With growing public concern about how we treat the planet, more businesses and consumers are considering a “greener approach” in how they go about doing business. This may mean using energy-efficient products or implementing eco-friendly tech to reduce a corporate entity’s carbon footprint.
Zero Waste is a concept that’s associated with those concerned about how their actions affect the planet. However, it’s also a concept that may be hard to pin down precisely, as the EPA shares that communities may define it differently. That said, zero waste, generally speaking, is a set of values that are adopted to get the maximum use out of a product so that the item simply doesn’t become garbage. By re-using products, one can reduce the amount of new units produced and prevent the unnecessary waste of energy, finances, and materials that go into making the product in the first place.
The Bailey Company is a forklift dealership with 12 locations serving Tennessee, Georgia, and Kentucky. It’s a family-owned business, headquartered in Nashville, that’s been in operation since 1949. The company website states it’s “rental fleet is one of the largest in the U.S.”
Ryan Bailey, The Bailey Company’s Vice President of Finance and Operations, spoke to Launch Engine recently about the business’s dedication to sustainable operation. He says that it’s an ongoing topic of interest for members of his family.
“So, my grandfather started the business in 1949, and I’m part of the third generation,” he says of the company’s interest in recycling. “Our family’s very focused on the environment… I grew up camping and hiking, and that kind of thing. We’ve always talked about that. So, that’s one of the great things about a family business. When the family’s on board with something, they can try to make it happen!”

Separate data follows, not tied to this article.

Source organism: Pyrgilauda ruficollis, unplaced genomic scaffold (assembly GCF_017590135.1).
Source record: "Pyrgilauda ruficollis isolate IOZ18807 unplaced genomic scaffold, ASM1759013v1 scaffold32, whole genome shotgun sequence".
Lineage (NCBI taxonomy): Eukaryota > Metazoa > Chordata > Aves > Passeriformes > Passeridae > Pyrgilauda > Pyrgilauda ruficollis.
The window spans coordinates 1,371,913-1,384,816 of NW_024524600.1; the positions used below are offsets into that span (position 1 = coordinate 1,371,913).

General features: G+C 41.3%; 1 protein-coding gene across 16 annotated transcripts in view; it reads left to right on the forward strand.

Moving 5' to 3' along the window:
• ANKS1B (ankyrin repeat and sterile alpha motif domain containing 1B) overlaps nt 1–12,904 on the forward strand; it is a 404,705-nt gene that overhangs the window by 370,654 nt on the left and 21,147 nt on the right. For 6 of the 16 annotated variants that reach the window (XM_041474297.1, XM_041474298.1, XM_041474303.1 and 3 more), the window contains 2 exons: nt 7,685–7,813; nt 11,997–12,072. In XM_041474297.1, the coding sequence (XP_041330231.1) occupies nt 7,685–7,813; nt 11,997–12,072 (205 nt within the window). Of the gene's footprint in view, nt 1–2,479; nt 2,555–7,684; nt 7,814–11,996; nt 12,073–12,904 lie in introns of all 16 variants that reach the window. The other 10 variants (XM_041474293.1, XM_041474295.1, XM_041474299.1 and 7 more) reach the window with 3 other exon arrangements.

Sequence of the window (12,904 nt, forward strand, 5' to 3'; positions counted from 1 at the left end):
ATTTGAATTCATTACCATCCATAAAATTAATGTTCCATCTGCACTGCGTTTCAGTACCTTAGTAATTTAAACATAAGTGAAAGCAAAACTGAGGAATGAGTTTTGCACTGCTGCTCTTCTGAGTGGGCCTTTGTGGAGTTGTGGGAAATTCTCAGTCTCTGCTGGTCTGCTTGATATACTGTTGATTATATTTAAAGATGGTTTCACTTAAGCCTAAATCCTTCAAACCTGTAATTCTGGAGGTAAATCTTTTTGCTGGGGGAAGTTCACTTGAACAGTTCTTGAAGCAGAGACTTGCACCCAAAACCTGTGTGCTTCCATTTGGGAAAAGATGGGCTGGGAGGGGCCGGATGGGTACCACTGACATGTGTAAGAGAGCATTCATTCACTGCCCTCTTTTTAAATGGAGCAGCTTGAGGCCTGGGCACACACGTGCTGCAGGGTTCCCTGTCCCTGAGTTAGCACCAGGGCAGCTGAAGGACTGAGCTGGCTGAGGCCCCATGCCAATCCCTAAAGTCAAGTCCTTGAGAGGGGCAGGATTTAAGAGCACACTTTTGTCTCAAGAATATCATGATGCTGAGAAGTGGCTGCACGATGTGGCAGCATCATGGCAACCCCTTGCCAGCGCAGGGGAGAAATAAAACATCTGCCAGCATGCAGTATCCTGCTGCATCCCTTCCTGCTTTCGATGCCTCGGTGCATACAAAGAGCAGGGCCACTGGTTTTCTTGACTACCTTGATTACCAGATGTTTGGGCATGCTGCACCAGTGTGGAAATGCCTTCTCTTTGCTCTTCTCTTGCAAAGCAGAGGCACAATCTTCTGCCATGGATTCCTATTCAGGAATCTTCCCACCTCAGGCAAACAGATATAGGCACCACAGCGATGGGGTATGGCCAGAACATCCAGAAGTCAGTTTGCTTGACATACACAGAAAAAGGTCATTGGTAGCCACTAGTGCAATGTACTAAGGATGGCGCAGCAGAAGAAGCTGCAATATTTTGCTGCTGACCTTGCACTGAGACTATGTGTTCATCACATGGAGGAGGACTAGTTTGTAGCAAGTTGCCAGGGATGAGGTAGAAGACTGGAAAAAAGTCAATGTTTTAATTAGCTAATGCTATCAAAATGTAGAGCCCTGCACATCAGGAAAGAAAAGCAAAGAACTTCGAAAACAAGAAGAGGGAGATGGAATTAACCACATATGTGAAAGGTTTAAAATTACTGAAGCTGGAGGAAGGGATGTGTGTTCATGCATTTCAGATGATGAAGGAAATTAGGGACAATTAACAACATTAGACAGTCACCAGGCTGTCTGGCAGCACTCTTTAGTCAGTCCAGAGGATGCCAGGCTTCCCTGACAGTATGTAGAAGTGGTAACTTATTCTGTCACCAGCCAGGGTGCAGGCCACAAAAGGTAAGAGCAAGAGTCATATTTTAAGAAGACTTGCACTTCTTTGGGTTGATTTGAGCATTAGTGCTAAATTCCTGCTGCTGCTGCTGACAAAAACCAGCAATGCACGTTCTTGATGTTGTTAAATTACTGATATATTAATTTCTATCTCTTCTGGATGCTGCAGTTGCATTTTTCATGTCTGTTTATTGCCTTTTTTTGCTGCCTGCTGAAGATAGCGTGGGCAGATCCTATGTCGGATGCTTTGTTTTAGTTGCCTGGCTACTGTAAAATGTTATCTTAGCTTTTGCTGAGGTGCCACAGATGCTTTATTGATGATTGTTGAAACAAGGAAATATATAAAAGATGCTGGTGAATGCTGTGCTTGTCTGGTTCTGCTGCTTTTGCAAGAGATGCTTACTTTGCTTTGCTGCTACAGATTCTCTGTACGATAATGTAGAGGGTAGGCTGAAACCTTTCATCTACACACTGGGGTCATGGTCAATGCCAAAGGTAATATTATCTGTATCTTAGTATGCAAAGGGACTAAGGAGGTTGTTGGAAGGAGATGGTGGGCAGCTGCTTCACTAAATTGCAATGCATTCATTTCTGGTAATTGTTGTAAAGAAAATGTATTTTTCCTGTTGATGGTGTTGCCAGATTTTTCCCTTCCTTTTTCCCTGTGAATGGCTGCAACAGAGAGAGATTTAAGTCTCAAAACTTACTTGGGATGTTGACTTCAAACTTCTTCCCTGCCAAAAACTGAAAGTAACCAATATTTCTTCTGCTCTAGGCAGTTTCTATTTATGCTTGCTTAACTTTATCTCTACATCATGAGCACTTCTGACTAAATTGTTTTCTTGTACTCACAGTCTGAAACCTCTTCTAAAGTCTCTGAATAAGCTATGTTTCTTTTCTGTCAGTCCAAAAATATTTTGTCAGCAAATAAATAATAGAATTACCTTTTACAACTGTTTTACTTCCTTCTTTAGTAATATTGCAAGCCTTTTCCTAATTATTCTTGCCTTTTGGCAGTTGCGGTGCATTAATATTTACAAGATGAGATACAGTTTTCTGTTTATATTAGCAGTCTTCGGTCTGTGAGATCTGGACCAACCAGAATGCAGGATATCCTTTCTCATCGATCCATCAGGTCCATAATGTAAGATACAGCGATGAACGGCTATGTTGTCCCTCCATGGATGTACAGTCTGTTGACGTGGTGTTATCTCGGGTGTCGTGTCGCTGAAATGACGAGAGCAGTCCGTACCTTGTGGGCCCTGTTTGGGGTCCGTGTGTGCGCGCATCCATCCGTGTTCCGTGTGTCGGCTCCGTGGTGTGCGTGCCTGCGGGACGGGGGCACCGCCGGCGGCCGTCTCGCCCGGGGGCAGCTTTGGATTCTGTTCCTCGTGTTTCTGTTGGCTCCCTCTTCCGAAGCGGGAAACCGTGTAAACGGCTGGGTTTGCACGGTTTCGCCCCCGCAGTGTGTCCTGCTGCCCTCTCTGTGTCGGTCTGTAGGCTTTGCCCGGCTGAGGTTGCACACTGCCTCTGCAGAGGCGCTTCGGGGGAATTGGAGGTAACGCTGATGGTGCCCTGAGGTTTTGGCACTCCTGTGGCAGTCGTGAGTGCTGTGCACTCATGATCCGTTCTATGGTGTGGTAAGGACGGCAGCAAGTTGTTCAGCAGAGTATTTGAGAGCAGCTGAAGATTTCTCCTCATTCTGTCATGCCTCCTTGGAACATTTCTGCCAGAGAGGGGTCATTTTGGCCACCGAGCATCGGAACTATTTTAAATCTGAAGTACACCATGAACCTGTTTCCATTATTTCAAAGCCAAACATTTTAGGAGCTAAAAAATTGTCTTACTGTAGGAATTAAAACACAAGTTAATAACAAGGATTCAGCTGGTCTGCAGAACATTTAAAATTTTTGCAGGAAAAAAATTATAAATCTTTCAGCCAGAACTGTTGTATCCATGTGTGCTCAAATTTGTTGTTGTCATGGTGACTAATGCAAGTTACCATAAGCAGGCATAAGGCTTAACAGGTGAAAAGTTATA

The Bailey Company’s Nashville location was recently certified by the TRUE program, an initiative by the U.S. Green Building Council that certifies companies that are making zero waste efforts. Over the years, The Bailey Company has whittled down the number of non-repurposed items it utilizes to a small handful. Items that The Bailey Company hasn’t been able to reuse, like hydraulic hoses and air filters, are a challenge to repurpose. It should be noted that not all materials should see a second life. Ryan shares that it’s possible that some materials may experience degradation after their initial use that may not make them fit for repurposing. For The Bailey Company’s Nashville location, the facility has reduced its material waste by 99.57 percent via efforts to resell or reuse.
Per the Upper Cumberland Business Journal, “[The Bailey Company] has become Tennessee’s first TRUE Platinum certified.” Ryan elaborates, “That’s a lot. We’ve got 60 employees at our branch. That’s a lot of waste that we’re recycling.” And with 300 total employees at each facility when fully-operational, one could imagine how the shared scheme to reduce waste could be quite an accomplishment.
“It’s been very difficult to get to this point,” Ryan says, “but we’ve gotten as close as we can.” He adds, “Some people consider that not to be part of the zero waste program. Other people, you know, think it’s a great way to not put stuff into the landfill.”
Besides the personal satisfaction, most of The Bailey Company’s efforts to go green have been financially successful as well. The installation of solar panels and the swapping of dumpsters for recycling dumpsters has added more black ink to the business’s ledger. Ryan explains, “Previously, we were spending hundreds and hundreds of dollars — thousands of dollars across the company — on dumpster fees. We’re spending much less because we’ve got a small recycling dumpster.” He adds that things such as frequent dumpster pickups are overlooked expenditures faced by other businesses that really add up.